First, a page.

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The simple fact is that 80% of adults will experience back pain at some point in their life. The reason is often related to sitting too much, although it can also be caused by sports injuries and other accidents.

Back pain can be annoying, making it difficult to do the regular activities you enjoy. It can also be deliberating, leaving you unable to do even the most basic of activities. While mild cases can be managed with painkillers and will usually get better with rest, serious cases will need professional help, including surgery. Fortunately, there are plenty of minimally invasive spine surgery procedures that can help.

But, perhaps the biggest issue is knowing when you need to worry about back pain and when it’s likely to get better by itself. If you type your symptoms into the internet you’re probably going to discover your dying and have at least a dozen different diseases.

Here’s when you do need to worry about your back pain:

Chronic Back Pain

This is a serious condition that can really affect your quality of life. But, the good news is that this is rarely a dangerous condition. The pain is likely to make life difficult or even unbearable. But, it is unlikely to kill you.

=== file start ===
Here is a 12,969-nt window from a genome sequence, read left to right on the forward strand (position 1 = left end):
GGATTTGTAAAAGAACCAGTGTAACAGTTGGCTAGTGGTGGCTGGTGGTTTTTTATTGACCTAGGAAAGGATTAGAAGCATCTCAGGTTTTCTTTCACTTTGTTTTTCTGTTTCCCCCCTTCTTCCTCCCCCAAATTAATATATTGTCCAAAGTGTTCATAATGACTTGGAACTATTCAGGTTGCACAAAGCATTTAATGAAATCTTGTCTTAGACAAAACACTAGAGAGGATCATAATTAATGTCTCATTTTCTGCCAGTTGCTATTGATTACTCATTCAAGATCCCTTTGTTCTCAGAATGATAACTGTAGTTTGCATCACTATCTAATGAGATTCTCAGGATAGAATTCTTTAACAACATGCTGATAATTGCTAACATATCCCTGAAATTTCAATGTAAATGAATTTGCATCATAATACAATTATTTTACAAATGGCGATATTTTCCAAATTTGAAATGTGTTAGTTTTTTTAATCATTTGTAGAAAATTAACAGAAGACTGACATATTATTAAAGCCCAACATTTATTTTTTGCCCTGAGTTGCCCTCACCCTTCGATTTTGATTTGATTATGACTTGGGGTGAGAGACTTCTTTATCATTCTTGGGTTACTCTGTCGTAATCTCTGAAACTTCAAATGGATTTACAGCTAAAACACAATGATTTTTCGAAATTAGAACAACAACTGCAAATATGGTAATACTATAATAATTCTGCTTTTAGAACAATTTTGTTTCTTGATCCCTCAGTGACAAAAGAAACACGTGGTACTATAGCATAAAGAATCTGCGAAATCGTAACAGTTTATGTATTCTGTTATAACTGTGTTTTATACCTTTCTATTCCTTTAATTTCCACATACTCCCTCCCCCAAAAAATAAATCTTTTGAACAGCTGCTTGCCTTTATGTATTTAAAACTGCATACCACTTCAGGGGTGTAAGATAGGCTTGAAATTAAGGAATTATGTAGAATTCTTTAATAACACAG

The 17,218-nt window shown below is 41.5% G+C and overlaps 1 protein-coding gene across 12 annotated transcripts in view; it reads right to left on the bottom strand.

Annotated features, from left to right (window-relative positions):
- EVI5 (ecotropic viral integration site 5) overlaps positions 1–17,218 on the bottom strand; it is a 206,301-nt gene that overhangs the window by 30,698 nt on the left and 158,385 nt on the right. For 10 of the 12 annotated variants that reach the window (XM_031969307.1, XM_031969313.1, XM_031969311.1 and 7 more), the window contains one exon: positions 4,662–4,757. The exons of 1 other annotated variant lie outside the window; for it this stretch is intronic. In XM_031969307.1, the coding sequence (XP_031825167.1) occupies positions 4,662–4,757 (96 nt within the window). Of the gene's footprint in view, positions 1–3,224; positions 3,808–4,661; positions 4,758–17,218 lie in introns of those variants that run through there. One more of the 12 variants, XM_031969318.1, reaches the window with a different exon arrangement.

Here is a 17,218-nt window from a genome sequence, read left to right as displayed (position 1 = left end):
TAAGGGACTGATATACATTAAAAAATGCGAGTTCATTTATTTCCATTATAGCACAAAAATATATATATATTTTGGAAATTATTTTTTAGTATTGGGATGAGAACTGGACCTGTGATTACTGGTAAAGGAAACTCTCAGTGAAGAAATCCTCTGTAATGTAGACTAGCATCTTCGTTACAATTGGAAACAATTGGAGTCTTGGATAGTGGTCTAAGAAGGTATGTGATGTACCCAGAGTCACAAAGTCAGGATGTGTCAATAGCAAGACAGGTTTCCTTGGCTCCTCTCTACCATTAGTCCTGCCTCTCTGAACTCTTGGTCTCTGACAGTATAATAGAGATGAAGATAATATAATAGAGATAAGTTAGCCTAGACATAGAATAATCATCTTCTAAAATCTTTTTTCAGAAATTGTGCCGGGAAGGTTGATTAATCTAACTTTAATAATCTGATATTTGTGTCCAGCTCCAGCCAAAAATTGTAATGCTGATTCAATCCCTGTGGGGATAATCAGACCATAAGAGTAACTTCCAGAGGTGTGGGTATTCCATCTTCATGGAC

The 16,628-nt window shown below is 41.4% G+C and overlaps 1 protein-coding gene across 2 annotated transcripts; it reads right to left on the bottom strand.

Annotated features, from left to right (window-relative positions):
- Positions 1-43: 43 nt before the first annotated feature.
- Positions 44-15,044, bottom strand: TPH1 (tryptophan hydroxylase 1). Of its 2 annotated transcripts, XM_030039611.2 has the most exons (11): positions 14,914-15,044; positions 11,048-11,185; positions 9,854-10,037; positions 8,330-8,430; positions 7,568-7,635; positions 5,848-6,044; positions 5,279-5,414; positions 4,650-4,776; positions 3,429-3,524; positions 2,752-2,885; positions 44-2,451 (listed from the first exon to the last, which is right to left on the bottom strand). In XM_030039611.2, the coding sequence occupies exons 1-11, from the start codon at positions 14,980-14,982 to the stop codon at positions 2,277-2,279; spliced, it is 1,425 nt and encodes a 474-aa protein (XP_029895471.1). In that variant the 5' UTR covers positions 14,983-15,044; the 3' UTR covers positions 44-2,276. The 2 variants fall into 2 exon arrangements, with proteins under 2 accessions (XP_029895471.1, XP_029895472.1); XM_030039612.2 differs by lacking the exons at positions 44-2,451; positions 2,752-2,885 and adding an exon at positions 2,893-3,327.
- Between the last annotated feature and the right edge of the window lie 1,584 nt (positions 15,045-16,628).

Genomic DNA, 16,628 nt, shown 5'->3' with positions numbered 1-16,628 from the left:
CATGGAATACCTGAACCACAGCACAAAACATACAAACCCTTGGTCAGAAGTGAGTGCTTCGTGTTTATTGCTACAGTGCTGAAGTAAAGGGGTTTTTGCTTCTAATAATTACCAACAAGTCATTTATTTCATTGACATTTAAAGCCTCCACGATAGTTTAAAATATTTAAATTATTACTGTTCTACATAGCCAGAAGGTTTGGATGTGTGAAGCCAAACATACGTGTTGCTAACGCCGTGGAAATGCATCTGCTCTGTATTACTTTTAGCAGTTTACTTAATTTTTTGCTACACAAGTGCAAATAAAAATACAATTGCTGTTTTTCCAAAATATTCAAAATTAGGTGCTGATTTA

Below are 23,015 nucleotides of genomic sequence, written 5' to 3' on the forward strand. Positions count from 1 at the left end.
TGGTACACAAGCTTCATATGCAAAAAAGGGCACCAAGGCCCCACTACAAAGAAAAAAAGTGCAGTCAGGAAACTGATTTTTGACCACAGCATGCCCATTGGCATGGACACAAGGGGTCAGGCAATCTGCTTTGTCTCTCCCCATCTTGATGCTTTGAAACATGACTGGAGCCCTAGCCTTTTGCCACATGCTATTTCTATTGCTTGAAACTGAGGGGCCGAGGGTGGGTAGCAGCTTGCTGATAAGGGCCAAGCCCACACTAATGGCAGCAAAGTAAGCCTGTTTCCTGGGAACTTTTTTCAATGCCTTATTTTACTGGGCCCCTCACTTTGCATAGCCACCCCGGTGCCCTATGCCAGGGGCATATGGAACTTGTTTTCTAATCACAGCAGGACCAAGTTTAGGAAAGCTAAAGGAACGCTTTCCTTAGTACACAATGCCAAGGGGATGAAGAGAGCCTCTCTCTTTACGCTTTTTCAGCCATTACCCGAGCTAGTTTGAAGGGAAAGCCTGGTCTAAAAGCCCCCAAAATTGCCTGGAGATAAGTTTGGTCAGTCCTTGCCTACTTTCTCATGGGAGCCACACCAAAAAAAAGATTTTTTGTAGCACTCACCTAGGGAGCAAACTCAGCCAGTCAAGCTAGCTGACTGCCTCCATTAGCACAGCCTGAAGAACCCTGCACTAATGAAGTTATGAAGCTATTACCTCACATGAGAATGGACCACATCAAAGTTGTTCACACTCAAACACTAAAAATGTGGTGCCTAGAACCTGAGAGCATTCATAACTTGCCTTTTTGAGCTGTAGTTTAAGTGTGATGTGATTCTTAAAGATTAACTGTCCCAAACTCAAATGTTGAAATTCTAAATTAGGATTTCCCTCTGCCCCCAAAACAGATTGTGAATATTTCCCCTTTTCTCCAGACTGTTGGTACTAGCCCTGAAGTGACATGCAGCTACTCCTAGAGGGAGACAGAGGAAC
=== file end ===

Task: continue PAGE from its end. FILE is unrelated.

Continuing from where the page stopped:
Of course, there are rare cases when this does happen so it is best to get an expert opinion if your back pain hasn’t eased within a few days.

In the vast majority of cases back pain is not serious, but, on the rare occasion, it can be a sign of one of the following issues:

  • Cancer

If the pain is growing steadily and your position doesn’t seem to affect the pain you could have cancer. This is likely to be accompanied by a general feeling of being unwell.

  • Cauda equine syndrome

This pain is caused by the spinal cord being pinched. You are also likely to find it is hard to pee, suffer from fecal incontinence, weak legs, and numb groin. The cause of this can be ruptured discs, cancer, infection, or even trauma.

  • Spinal infection

Infection is very hard to spot although you may start to develop tender spots. Eventually, you’ll feel deep pain and may experience a fever. It’s much like any other infection except the throbbing is at the base of your spine.

  • Abdominal aneurysm

If the artery next to the spine starts to balloon you’ll find it puts pressure on the spine. It will be most noticeable by a throbbing pain. This is most likely to occur in older people, especially those at risk of heart disease or heavy smokers.

Perhaps the most important thing to remember when you experience back pain is that the more severe the pain the more likely it is to not be serious. But, any pain that lasts for more than a few days should be taken seriously. A spine and brain specialist will be able to analyze the issue, find the cause, and help you to find the best solution.